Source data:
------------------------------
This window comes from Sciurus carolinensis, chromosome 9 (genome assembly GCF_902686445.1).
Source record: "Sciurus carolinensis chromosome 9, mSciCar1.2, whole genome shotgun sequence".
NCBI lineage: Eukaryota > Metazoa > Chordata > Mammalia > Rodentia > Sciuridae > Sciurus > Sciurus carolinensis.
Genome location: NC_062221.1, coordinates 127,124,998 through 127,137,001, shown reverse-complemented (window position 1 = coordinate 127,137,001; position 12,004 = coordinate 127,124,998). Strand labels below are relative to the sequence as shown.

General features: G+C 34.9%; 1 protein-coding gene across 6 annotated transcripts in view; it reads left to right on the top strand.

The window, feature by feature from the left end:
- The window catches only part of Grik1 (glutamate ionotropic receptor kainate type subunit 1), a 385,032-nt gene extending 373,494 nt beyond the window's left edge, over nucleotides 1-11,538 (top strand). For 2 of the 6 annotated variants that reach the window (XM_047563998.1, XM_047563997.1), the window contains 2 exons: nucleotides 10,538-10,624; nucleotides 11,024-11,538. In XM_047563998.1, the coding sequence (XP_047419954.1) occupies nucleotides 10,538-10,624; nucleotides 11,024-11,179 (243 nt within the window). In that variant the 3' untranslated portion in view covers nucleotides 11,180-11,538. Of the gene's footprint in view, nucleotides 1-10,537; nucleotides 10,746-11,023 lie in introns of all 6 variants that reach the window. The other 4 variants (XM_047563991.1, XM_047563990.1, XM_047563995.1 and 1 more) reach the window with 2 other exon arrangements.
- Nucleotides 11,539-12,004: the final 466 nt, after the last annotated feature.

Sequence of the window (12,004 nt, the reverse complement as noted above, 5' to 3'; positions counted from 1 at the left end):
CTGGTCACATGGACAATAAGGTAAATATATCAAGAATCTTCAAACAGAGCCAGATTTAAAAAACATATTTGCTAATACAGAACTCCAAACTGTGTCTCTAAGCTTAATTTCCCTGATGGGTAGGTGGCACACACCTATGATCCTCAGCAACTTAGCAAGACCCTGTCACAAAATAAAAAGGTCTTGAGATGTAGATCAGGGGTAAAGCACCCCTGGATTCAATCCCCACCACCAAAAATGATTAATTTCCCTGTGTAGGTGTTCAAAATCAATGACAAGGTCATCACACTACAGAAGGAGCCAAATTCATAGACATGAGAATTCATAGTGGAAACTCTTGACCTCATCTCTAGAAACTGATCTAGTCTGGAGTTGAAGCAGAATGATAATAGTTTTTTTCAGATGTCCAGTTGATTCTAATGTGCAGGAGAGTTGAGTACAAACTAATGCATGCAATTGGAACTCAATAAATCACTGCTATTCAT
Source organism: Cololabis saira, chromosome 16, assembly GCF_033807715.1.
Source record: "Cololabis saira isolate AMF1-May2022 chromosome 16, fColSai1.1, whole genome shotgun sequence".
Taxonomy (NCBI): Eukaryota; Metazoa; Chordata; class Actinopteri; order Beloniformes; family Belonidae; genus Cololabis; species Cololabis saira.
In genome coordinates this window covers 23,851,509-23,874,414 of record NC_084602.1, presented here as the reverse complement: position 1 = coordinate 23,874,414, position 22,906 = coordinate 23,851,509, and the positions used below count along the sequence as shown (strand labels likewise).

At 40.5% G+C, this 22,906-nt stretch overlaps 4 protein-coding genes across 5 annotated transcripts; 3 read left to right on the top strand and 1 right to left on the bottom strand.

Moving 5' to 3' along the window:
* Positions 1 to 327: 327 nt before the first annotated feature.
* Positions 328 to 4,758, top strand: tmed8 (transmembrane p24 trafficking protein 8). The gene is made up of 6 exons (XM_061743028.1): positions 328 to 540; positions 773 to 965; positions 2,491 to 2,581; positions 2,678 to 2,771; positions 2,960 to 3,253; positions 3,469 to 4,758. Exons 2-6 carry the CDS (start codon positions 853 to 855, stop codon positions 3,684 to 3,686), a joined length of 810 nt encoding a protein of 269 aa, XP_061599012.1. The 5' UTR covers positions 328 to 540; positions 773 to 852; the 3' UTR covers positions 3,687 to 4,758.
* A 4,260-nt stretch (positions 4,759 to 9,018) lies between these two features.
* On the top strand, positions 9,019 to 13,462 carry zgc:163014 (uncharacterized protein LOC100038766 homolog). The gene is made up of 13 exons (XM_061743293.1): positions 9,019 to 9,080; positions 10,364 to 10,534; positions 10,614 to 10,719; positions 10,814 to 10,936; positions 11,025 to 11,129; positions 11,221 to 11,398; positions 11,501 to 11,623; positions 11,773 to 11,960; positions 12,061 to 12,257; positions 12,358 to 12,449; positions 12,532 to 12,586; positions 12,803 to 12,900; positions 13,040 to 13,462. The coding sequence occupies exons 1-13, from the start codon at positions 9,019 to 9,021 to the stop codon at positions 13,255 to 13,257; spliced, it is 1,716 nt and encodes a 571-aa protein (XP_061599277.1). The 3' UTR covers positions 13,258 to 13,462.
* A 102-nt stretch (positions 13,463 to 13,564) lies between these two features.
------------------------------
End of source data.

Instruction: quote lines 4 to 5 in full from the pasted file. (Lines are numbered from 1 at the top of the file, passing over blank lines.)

Genome location: NC_062221.1, coordinates 127,124,998 through 127,137,001, shown reverse-complemented (window position 1 = coordinate 127,137,001; position 12,004 = coordinate 127,124,998). Strand labels below are relative to the sequence as shown.

General features: G+C 34.9%; 1 protein-coding gene across 6 annotated transcripts in view; it reads left to right on the top strand.